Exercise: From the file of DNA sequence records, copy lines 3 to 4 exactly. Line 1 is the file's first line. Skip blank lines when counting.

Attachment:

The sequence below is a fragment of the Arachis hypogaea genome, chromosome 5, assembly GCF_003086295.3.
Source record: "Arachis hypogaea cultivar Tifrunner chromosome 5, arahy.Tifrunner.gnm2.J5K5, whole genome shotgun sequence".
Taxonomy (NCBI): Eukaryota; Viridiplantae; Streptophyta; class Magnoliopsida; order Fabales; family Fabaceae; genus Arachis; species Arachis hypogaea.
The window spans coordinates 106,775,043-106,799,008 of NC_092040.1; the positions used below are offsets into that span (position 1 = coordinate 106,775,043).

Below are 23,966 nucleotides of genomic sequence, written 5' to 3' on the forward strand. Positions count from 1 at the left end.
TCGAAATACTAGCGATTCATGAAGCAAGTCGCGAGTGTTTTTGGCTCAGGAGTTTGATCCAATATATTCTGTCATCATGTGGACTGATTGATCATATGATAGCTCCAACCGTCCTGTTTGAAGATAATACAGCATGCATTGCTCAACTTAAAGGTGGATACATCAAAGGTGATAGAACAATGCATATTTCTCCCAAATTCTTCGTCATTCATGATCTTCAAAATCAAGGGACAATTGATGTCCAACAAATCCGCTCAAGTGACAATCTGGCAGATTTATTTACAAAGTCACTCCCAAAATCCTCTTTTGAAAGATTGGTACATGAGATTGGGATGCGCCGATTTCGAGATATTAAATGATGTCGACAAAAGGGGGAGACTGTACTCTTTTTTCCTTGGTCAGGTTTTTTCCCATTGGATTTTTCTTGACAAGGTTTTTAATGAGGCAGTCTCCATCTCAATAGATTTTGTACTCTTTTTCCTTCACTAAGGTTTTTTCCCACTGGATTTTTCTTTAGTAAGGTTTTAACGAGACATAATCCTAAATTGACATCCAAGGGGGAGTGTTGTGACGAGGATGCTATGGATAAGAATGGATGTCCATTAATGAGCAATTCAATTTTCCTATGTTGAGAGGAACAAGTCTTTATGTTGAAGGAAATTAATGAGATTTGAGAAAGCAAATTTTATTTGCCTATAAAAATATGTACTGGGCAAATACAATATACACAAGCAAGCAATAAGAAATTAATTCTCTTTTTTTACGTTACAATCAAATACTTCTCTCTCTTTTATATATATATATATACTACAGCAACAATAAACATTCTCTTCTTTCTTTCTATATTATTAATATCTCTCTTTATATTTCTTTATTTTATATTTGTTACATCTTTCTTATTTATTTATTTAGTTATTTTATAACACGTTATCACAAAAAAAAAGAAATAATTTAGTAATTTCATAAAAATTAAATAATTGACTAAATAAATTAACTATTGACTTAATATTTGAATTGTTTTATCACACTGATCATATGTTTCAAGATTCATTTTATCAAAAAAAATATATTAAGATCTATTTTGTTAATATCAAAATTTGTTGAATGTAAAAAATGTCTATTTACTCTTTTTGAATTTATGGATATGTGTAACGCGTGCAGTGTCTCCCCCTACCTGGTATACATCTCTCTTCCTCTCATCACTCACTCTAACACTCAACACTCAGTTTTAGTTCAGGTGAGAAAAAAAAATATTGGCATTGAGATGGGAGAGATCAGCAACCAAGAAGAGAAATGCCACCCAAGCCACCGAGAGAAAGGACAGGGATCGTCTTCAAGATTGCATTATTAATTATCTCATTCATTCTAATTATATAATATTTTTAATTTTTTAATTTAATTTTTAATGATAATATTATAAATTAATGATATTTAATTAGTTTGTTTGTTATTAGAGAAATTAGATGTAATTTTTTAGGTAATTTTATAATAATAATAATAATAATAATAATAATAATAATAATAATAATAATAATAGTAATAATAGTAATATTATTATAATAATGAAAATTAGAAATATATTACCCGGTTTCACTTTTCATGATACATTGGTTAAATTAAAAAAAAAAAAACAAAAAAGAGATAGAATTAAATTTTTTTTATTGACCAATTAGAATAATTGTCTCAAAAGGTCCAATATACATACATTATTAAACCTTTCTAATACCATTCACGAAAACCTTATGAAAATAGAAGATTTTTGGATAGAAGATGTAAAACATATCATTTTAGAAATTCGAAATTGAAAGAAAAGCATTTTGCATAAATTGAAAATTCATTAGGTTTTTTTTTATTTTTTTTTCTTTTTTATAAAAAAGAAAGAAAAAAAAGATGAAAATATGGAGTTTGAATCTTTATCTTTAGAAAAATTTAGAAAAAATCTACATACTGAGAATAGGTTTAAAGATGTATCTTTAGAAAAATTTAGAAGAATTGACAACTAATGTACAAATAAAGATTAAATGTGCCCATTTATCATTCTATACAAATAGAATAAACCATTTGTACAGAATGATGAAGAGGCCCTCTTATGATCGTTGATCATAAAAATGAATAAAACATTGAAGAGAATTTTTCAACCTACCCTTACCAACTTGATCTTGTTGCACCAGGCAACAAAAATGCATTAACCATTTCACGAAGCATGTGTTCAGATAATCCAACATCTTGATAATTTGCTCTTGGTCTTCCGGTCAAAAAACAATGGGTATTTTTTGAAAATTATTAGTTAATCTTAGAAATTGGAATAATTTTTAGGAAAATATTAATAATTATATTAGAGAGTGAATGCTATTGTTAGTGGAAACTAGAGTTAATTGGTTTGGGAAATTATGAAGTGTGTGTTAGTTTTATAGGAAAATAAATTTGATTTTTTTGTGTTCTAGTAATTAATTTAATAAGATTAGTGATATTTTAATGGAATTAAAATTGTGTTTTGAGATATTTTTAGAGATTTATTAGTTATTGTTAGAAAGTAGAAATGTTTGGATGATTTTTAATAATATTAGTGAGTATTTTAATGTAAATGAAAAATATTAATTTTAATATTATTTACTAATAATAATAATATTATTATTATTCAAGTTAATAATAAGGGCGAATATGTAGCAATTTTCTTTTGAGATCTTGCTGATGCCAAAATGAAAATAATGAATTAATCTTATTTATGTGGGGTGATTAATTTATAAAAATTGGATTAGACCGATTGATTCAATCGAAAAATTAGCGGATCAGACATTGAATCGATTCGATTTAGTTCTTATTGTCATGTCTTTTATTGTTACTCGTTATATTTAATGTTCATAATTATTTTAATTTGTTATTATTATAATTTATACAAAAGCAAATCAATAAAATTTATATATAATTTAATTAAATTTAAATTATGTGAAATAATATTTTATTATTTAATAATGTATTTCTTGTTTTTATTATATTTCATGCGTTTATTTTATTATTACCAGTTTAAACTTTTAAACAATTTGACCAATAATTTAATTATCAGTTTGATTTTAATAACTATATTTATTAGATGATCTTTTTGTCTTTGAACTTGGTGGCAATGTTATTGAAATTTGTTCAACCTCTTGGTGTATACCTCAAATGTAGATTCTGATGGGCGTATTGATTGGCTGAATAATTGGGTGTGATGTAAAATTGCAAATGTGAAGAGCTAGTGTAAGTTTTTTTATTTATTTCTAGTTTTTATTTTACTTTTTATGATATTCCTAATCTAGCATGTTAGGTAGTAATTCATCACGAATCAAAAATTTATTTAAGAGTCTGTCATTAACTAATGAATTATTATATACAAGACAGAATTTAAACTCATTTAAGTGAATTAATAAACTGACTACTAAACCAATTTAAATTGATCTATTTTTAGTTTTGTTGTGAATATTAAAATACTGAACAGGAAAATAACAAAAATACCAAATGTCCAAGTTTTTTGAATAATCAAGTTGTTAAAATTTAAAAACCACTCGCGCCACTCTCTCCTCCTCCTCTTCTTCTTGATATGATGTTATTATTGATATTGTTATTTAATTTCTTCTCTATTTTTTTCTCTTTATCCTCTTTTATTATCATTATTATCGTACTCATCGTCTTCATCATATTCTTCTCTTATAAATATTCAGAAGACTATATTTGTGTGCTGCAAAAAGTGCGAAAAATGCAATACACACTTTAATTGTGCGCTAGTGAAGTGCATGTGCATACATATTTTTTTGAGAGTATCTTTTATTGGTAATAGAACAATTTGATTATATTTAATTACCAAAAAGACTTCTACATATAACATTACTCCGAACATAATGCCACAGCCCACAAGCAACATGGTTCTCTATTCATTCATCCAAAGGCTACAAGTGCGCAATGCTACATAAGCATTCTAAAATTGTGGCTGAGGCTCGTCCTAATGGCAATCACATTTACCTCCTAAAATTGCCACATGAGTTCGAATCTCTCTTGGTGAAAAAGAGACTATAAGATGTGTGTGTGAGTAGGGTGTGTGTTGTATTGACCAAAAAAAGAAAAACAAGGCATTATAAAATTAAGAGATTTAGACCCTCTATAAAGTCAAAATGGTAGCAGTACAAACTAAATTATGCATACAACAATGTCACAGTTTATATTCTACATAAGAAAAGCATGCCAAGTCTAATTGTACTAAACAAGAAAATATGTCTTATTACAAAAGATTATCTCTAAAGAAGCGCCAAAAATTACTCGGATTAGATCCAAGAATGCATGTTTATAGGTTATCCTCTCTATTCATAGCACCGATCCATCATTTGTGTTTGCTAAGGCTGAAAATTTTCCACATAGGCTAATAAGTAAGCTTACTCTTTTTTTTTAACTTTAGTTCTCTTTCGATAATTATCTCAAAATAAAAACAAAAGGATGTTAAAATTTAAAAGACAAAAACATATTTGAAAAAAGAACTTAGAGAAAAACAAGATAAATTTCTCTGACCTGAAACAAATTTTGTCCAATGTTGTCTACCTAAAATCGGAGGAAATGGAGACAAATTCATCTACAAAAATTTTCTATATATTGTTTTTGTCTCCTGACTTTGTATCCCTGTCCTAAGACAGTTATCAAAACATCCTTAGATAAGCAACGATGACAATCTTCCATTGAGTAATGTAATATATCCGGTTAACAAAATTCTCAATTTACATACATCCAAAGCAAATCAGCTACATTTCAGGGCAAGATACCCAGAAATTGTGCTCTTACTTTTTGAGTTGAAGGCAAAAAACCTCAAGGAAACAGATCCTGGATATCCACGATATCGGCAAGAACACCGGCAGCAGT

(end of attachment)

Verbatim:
Taxonomy (NCBI): Eukaryota; Viridiplantae; Streptophyta; class Magnoliopsida; order Fabales; family Fabaceae; genus Arachis; species Arachis hypogaea.
The window spans coordinates 106,775,043-106,799,008 of NC_092040.1; the positions used below are offsets into that span (position 1 = coordinate 106,775,043).